|Author Michèle Harrison and her Royal Enfield in May, 1998.|
It's available for Kindle on Amazon (and, with Amazon's free app, for smartphone, tablet or computer as well).
The book begins as Harrison, a 30-something financial services worker in London, frustrated by what seems to be a series of laughably uncommunicative men, runs off to India, with a plan — sort of.
Having only just earned her motorcycle license, she buys a new Royal Enfield Bullet in New Delhi in October, 1997 and journeys on it for almost a year. She is so green at the beginning that she commits the most basic error possible on a Royal Enfield. I won't spoil the story, but perhaps you can guess what it is.
"All the Gear No Idea" is a bit of a happy-go-lucky travelogue, written in a breezy, conversational tone. But this is no weekend in the country. Harrison covers 17,000 miles.
There is the constant caveat that this is a woman traveling alone, perhaps up a dangerous road in bad weather with no certain idea where she will sleep this night. Harrison steadfastly refuses to acknowledge fear to people she meets — and perhaps to herself as well.
Occasionally it's only the fact that there are more pages to go that reassures the reader she will survive some new danger.
As she travels, Harrison finds herself often mistaken for a man, in part because she opts for a man's haircut to accommodate her helmet. But it's also because no one in the places she goes expects to see a woman traveling alone on a motorcycle.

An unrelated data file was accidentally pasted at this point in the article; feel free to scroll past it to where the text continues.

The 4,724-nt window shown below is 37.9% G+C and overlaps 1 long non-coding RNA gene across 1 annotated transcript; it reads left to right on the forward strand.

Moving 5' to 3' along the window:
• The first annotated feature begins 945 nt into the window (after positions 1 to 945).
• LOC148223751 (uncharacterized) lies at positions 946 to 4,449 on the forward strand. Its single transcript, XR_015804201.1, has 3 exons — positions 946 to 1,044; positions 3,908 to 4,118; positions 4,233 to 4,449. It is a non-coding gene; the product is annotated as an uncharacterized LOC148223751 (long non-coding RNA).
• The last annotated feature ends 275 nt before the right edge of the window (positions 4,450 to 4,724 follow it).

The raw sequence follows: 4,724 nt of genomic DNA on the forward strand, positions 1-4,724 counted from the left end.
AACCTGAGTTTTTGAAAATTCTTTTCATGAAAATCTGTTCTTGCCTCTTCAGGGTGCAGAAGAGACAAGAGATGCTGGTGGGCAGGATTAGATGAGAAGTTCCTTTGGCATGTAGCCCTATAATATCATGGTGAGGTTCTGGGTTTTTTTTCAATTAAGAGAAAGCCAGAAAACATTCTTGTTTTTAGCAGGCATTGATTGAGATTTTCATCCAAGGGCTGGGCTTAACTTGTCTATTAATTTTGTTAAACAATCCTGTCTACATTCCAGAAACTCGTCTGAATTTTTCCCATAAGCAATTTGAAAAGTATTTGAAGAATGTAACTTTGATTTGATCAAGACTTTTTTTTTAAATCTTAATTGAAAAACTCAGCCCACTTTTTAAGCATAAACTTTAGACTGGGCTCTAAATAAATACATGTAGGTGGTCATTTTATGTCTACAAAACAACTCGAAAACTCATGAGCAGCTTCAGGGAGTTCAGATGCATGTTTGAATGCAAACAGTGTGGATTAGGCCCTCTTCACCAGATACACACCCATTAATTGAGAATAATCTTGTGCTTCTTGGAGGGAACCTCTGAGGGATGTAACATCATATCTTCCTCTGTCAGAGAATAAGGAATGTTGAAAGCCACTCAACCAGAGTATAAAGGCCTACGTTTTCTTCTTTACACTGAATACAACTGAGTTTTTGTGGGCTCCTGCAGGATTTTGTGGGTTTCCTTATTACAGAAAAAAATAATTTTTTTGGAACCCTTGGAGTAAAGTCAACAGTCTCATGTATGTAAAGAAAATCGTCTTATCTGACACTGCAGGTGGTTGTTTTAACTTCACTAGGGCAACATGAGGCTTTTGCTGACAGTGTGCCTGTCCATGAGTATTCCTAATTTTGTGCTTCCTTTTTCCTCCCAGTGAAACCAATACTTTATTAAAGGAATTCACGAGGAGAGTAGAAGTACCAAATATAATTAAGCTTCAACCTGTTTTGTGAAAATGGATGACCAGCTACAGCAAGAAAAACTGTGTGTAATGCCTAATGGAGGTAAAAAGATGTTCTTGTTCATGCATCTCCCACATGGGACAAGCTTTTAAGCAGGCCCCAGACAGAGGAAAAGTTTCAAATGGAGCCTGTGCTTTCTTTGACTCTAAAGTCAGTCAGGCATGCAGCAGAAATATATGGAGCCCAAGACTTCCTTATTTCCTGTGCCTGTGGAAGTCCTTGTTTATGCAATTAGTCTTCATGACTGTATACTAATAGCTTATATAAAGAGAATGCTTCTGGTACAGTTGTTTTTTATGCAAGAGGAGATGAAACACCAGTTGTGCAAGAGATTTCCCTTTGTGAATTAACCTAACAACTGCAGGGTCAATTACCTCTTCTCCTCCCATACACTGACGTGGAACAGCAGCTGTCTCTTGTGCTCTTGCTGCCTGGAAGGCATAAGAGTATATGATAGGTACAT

She gets propositioned a lot, and occasionally gives in to a desire for romance. Notably, these two experiences have nothing to do with one another.
Her Royal Enfield Bullet is her most loyal and only constant companion and its dents and scrapes become a sort of diary of mishaps.
As she travels, Harrison gains affection and respect for her Royal Enfield motorcycle. But caring for its needs leaves her with a different set of conclusions than you might be expecting.
|Harrison at the same spot, in October 2013.|
What a difference the hair makes!
"I am increasingly worried that your audience will be very offended once they find out how badly I treated my gorgeous Enfield," Harrison wrote me when I asked a question about her book.
"I am sure you know by now why I called it 'All the Gear and No Idea.'"
Yes. But I noticed that, in the Epilogue, Harrison's final thought is, indeed, for that battered Royal Enfield.
"All The Gear No Idea" is hardly the last word on motorcycling alone across India and it probably won't be the final word on a woman doing it. Perhaps it's unfortunate that Harrison waited 17 years to publish what is, in effect, her diary.
The advantage is that time gives the author perspective on her own experience.